Stephanie Paterson

Begin attaching the sashes (the long strips that connect the blocks)

Add binding

Pin the three layers

Quilt

Add trim

Hand sew the border…

He doesn’t see himself as having the patience needed for all these steps but I approach each aspect of quilting with an attitude of play, and because of this, everything about the process is a comfort, and a challenge, and makes me feel alive. When I am working on a quilt project, I am in my full strength.

Missy Urbaniak, Fairpoint, South Dakota  I am learning to spread my wings as an artist… and to be brave and share…even when it’s scary! I made this piece in December. It features a photo of my boys taken by me this fall. It’s one of those moments that all moms want to freeze in time.The artistic journey that I am on means more than words can describe.

Missy Urbaniak

Missy Urbaniak

Katharine Goeldner

Katharine Goeldner

Katharine Goeldner, Salzburg, Austria  My art is music – specifically singing. And even more specifically, opera. “Opera singer” is so much more than an occupation, I think for all of us singers. It’s an identity. For one thing, we carry our instruments within us – it’s there, 24/7, and affected by our emotions, stress, the environment (when I sing in Santa Fe, I have not one, but 2 humidifiers going constantly!), what we ate & drank yesterday…you get the picture. It’s no wonder most of us can get a bit crazy and paranoid about our health- just think, if we get a cold, we don’t sing and we don’t get paid. Hence the bulk-sized hand sanitizer! And when our voice doesn’t function correctly, it can cause an identity crisis. Our sense of Self is so wrapped up with the Voice that when something happens and it doesn’t feel or work right, it seems that we’ve suddenly lost a limb and we can become quite lost to ourselves.

Becoming a singer, being a singer, has shaped who I am, where I live and travel, and who my family is. I travel constantly, back and forth between the US and Europe, and by necessity leaving my family for long periods of time- like a month or two at a time. Which means I have missed out on much of my daughter’s childhood – and I have to deal with those regrets. On the other hand, my traveling lifestyle has helped shape my daughter into a curious, self-sufficient young woman who loves to travel to new places and try new things. There are always positives to justify the negatives, I guess.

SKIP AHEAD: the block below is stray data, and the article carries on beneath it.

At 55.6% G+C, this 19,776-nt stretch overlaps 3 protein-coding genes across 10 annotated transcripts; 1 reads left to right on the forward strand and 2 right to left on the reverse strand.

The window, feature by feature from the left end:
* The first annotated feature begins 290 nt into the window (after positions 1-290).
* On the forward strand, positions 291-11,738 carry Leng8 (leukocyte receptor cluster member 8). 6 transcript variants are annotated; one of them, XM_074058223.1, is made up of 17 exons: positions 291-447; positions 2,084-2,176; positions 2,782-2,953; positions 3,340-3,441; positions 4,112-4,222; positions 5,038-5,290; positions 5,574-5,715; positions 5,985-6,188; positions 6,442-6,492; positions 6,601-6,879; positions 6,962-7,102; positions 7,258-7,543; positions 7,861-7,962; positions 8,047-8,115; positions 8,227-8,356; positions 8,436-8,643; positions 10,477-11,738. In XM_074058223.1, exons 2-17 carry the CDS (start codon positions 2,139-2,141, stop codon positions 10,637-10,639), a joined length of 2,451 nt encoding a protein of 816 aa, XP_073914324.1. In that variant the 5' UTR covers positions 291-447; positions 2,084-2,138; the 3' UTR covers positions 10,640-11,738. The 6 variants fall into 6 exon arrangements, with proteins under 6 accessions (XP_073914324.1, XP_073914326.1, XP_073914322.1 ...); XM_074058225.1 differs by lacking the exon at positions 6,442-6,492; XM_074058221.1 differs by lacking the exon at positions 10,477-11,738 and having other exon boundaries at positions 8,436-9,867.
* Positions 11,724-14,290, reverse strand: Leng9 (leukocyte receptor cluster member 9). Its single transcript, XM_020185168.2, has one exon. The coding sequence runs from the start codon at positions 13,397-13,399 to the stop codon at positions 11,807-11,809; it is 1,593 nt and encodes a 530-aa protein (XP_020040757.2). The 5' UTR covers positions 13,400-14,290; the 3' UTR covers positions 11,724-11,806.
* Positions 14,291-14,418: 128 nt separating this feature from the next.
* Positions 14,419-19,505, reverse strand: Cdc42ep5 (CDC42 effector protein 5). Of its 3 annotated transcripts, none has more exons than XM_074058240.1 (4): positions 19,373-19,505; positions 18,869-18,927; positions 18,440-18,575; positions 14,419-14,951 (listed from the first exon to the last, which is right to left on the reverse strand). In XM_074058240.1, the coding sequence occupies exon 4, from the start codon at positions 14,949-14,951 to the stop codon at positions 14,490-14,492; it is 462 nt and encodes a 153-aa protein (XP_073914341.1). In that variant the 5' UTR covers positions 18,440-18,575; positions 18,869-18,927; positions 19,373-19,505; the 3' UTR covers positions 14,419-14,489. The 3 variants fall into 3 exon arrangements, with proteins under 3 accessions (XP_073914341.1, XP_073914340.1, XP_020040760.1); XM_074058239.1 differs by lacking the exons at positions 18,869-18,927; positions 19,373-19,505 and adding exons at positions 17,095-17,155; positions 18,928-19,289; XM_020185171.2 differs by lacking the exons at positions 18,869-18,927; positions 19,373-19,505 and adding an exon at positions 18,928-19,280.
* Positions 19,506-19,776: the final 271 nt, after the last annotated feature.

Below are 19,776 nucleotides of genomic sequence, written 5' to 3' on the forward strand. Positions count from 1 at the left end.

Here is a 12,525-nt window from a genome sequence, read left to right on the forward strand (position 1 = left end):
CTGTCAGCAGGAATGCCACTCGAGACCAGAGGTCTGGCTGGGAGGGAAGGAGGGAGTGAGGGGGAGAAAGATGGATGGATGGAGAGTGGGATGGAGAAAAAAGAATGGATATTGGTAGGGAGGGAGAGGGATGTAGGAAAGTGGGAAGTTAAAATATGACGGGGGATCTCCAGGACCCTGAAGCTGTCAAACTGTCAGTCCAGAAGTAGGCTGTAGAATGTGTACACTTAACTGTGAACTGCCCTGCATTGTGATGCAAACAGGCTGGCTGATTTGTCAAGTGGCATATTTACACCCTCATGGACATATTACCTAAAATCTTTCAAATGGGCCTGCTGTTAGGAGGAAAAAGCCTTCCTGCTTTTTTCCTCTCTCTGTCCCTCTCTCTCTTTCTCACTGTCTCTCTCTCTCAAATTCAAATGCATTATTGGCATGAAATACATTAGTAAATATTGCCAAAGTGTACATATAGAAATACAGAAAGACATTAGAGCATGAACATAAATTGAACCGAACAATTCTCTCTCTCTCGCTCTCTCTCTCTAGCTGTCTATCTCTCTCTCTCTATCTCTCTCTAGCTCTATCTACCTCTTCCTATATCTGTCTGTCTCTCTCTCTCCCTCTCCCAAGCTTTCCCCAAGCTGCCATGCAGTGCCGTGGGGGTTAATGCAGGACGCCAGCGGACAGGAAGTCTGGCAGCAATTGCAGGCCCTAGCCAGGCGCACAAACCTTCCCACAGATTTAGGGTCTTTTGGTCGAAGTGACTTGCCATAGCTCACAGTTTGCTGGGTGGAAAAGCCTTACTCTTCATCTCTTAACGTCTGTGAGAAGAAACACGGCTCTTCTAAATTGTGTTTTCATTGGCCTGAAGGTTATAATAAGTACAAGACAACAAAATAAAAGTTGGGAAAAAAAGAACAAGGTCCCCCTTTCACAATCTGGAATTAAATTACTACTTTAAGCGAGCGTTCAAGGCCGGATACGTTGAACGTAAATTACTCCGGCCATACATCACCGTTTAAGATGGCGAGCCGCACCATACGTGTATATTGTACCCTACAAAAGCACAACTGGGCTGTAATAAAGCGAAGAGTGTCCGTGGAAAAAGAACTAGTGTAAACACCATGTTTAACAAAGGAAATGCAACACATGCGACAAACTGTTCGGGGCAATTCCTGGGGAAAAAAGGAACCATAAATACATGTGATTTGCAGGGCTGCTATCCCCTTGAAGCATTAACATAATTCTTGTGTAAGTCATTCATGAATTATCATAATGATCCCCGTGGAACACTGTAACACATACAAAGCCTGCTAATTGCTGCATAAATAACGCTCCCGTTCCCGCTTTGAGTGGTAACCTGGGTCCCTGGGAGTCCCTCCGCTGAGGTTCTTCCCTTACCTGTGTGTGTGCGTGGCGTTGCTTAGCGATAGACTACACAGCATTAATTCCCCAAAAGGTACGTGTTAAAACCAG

For me, the best part of being a Singer, the fulfillment, is communication with the audience, taking them on an emotional journey, taking them out of themselves, out of their everyday lives, and helping them to experience, through music, the commonality of humanity – the fire of love and desire, the pain of deep suffering and loss, the humor and absolute joy of Life. Music adds a layer that speaks to our souls.

Katharine singinghttp://katharinegoeldner.com/audio/

Jean-Luc Salles

Jean-Luc Salles

Jean-Luc Salles, Santa Fe, New Mexico  What is it to be a chef?

Being a chef amounts to being an artist in its own right, as well as a philanthropist, an egotist, and of course a little bit of a masochist. As opposed to some professions that carry the burden of creating stress and pain among people, for example IRS inspector or parking enforcement, creating and preparing food that will make people smile and tap into their hedonistic side is a philanthropic mission because you confer your naked feelings and emotions into building dish with the sole purpose of pleasing someone. I approach the process of creation in cooking in the same way a painter or sculptor creates a work of art, finding inspiration in nature, in people, in everyday life and using the plate as my canvas. I seek to create food that will feed not just the body, but the soul and imagination.

Of course this process tends to lead to a certain trait of egotism. Chefs have a tendency to become self-centered and a little out of touch with reality. All the effort, the mental as well as the physical mean that pain, stress and frustration are very much part of being a chef. The constant search for perfection, for the next “the next chef d-oeuvre” can be an exhausting process.

Jean-Luc Salles

Jean-Luc Salles

Sheila Ortego McLaughlin and Shannon Schreiber  Santa Fe, New Mexico  Shannon is the jewelry designer in the family — I just collect/sell the piece-parts — though I’m now dabbling in learning how to make things — but she’s the real talent.  Shannon Schreiber, who I’ll be happy to claim as my daughter if you want to mention that too!
Shannon Schreiber

Shannon Schreiber

Evelyn Roper

Evelyn Roper

Evelyn Roper Almont, Colorado I suppose my art is reflective of how I draw meaning from our world. I hear and see so many astounding vibrancies, not always in the big way, although the vistas and views are hard to miss. I am so honored and grateful to get the experience of being alive that I wish to capture some of those moments in my art. Besides, it helps with long drives, long nights, cold days, difficult times as the sounds or colors reshape my attitude to abundance versus pity or defeat.

Evelyn Roper, Cowgirl Bliss

Evelyn Roper, Cowgirl Bliss

Bobbi Chukran

Bobbi Chukran